Hurricane Sandy still has us reeling somewhat in the Northeastern U.S.—which is the sole reason for this lengthy delay. You can’t beat Mother Nature, and I haven’t watched anything for over a week. Don’t worry, however…there is always a back log. And I’ve wanted to write about something I saw for the very first time a month or so ago. It also serves as the inaugural “filmed” theatre piece to be reviewed on this blog…something I touched on bringing into the spectrum back when the summer of 2012 was in its waning days. This performance is actually a special feature on the Criterion Collection DVD of Steven Soderbergh’s 2010 documentary “And Everything Is Going Fine”. That doc is about the late monologist, Spalding Gray—and “Sex and Death to the Age 14” was his very first monologue(created and performed starting in 1979, then captured on videotape in 1982). Spalding Gray committed suicide in 2004. Before that unfortunate occurrence I had managed to see Spalding live on three separate occasions and missed a chance for another because of a snowstorm. Mother Nature deals, again. I plan on doing a much longer piece on Mr. Gray in the not-too-distant future, which will include a review of Mr. Soderbergh’s film(Soderbergh had also previously lensed a version of Gray’s “Gray’s Anatomy”, released to limited movie screens in 1997). If you’ve never had the opportunity to experience Spalding in person, “Sex and Death to the Age 14” is a nice alternative and introduction. Expect more on other examples of how to experience Spalding’s work, in a more detailed encapsulation of his career in a coming entry.
“Sex and Death to the Age 14” sets the tone for Mr. Gray’s future monologues by being about as “bare bones” as you can get. There is a wooden table on a stage with a lone chair. There is a notebook on the table written in long hand(Mr. Gray never learned to type). There is a glass of water, and some minimal props(like some Polaroids, or maybe a few 8 by 10 glossies). And then eventually the entrance of Gray himself, who sits, opens the notebook—and proceeds to read it to his audience. If you opined that this could not possibly be the recipe for enthralling theatre, you would be dead wrong. Spalding Gray had a gift. And listening to someone ramble about his life could be tedious if not for the talent of the storyteller. Mr. Gray—with very little, if any, flamboyance—was certainly a master storyteller. This fact is in evidence during the 64 minute narration of the highlights of his first 14 years—which include the death of pets, sexual awakenings and discoveries, and the deeply troubled existence of Mr. Gray’s mother(who predated Spalding’s demise with the taking of her own life). Spalding Gray’s timing was impeccable and his tone darkly comic. Seeing him speak live, I remember finding myself often backed into a corner by his wit. His stories could be so deadly serious, that even a brief ray of humour found you laughing to detach yourself from the gloom. The laughs were not only earned, but also increasingly welcome as examples of despair and mourning increased exponentially.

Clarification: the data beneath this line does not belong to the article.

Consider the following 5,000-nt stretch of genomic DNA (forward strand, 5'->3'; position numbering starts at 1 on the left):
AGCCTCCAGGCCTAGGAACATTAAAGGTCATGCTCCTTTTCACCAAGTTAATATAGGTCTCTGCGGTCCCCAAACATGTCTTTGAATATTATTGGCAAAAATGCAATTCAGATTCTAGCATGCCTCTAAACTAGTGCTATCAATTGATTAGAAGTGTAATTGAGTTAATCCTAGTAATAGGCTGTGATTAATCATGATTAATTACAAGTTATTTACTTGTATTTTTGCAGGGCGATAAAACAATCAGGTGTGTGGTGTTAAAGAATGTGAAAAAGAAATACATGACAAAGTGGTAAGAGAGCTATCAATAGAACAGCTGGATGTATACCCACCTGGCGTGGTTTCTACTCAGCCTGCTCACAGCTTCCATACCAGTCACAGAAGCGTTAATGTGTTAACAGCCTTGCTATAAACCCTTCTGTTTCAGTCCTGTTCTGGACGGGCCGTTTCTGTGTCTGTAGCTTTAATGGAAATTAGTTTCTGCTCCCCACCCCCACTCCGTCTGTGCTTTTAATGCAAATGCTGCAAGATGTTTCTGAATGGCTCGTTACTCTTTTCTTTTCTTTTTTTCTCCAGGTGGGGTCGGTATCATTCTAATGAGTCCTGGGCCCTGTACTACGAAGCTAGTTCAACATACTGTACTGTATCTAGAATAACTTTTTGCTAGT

The final time I watched Mr. Gray speak in person was at the base of the World Trade Center in the year 2000 as part of the Evening Stars OnStage series. The following summer, Spalding was involved in a life-altering car accident while vacationing in Ireland. And so, a man who already had issues with melancholy and despondency, was dealt the blows of physical rehabilitation, facial scarring and possible brain damage. Days after returning to New York(after weeks at an overseas hospital), the planes struck the twin towers on 9/11/01. There is horrific footage available of falling bodies crashing through that very stage where I had sat enraptured during Spalding’s “Interviewing the Audience” presentation roughly a year prior. Gray’s widow, Kathie, would later reveal that this horrendous day was more than Spalding could handle emotionally. Gray would leap from the Staten Island Ferry to an icy waters death in January of 2004. The 64 minute “Sex and Death to the Age 14” is a unique find for Gray enthusiasts. Shot on videotape, it has been transferred to DVD in HD. There are no subtitles, but the audio is more than satisfactory. In a dark room on a calm night, you can almost believe you are sitting in a quiet black box theatre absorbing this work. I’m happy to have a classic Spalding Gray monologue serve as my first “Theatre on Video” entry. These captures of Gray’s performances will see him live on for decades to come. This Theatre on Video performance rates an 8.